The latest privacy and data related scandal involves unscrupulous Indian call centre staff flogging off the details of UK citizens - including credit cards - for as little as two pence.
An array of confidential data is for sale via corrupt call centre workers, according to an investigation conducted by the Sunday Times (as reported by the Daily Mail). Undercover reporters from the newspaper met with two so-called "consultants" who were IT workers at Indian call centres, who boasted about having a raft of information available on British people.
We're talking 45 sets of personal information on some 500,000 citizens. Medical and financial records were part of this ill-gotten data, with names, addresses and phone numbers, all of which could be used by spammers and bothersome marketers.
More worryingly, even credit card information was offered which could obviously be used by outright criminals to siphon money from bank balances.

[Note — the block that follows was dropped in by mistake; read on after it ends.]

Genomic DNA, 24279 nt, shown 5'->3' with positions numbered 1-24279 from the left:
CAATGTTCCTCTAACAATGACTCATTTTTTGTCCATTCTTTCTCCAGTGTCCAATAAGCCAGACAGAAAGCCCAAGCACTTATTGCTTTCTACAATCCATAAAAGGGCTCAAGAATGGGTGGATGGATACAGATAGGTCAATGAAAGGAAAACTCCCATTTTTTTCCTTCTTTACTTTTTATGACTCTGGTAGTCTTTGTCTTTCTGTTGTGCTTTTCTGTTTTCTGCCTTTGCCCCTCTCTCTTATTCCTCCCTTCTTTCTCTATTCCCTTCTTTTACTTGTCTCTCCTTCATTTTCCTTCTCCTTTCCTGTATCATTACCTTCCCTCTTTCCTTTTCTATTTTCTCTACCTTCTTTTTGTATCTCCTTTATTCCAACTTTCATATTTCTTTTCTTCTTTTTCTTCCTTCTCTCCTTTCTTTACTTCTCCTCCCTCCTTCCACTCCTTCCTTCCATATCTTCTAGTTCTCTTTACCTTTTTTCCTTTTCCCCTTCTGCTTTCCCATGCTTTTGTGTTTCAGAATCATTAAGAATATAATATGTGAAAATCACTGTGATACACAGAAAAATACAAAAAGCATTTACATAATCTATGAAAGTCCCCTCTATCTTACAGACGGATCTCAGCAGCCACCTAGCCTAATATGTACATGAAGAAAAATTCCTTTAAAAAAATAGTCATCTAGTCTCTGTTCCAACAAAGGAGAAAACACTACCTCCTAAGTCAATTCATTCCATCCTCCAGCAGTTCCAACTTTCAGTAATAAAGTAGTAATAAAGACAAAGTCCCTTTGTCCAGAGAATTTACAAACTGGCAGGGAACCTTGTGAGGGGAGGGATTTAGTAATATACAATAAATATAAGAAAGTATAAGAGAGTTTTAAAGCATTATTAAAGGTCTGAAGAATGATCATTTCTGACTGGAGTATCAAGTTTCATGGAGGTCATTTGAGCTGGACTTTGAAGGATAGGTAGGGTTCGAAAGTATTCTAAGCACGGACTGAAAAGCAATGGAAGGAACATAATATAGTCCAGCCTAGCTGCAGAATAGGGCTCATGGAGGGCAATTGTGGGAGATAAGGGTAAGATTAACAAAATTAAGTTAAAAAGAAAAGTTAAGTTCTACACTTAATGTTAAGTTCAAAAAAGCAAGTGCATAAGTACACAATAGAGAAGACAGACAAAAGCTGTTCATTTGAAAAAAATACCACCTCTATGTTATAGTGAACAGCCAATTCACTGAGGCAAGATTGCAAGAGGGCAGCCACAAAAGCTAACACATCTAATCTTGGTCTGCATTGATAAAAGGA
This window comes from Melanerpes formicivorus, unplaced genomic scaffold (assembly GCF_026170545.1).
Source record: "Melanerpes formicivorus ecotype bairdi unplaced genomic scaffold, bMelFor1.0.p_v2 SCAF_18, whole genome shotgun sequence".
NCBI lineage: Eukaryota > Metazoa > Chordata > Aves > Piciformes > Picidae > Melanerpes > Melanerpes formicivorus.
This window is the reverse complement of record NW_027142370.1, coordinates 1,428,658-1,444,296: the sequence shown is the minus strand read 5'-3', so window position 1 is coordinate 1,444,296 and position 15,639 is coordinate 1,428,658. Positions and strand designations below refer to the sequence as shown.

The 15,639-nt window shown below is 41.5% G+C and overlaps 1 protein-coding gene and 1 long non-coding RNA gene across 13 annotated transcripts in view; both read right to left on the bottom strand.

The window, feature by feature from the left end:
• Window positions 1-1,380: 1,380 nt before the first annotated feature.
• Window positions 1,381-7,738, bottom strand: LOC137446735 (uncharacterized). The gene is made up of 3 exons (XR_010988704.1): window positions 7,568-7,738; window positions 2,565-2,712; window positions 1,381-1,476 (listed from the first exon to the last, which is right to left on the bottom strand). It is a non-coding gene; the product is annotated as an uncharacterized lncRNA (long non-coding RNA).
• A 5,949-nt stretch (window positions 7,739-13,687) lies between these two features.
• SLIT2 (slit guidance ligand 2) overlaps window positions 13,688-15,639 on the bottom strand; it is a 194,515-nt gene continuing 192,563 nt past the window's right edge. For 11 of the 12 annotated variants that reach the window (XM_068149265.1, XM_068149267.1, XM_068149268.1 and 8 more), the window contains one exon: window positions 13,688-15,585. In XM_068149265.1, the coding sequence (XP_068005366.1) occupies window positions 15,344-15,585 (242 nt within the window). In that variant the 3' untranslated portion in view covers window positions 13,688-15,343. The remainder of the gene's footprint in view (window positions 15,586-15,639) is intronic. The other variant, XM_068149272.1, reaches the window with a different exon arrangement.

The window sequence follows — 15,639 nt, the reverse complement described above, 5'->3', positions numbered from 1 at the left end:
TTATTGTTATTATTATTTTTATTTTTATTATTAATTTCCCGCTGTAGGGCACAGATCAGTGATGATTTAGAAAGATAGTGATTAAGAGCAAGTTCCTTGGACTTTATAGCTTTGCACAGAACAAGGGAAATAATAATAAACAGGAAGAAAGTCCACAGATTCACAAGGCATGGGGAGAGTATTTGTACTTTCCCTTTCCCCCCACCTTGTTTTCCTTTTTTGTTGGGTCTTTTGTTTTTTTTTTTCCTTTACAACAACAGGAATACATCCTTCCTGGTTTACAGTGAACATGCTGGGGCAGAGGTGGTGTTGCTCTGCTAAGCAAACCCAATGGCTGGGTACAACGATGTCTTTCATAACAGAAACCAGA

The data, shown to the reporters on a laptop, was purported to be less than 72 hours old in the case of the card details, according to the corrupt "consultant".
He told the Sunday Times: "They would just have got the credit card and not only credit cards, that would be debit card as well."
He also said: "This is Barclays, this is Halifax, this is Lloyds TSB. We've been dealing so long we can tell the bank by just the card number."
A concerning development indeed, when you can potentially have your bank account plundered through no unwary visit to a phishing page or fault of your own. The government has been urged by MPs to investigate the matter.